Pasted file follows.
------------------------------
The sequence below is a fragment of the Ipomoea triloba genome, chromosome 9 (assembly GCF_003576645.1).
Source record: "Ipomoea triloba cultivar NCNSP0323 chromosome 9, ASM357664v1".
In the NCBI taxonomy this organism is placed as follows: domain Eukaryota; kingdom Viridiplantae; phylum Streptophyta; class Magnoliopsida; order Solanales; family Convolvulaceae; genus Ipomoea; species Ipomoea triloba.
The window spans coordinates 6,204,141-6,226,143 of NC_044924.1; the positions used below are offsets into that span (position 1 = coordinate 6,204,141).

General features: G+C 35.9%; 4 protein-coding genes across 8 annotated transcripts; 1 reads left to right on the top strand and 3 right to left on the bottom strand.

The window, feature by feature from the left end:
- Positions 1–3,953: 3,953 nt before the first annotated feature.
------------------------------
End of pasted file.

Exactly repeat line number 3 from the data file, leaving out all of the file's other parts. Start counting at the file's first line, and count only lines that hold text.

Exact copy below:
In the NCBI taxonomy this organism is placed as follows: domain Eukaryota; kingdom Viridiplantae; phylum Streptophyta; class Magnoliopsida; order Solanales; family Convolvulaceae; genus Ipomoea; species Ipomoea triloba.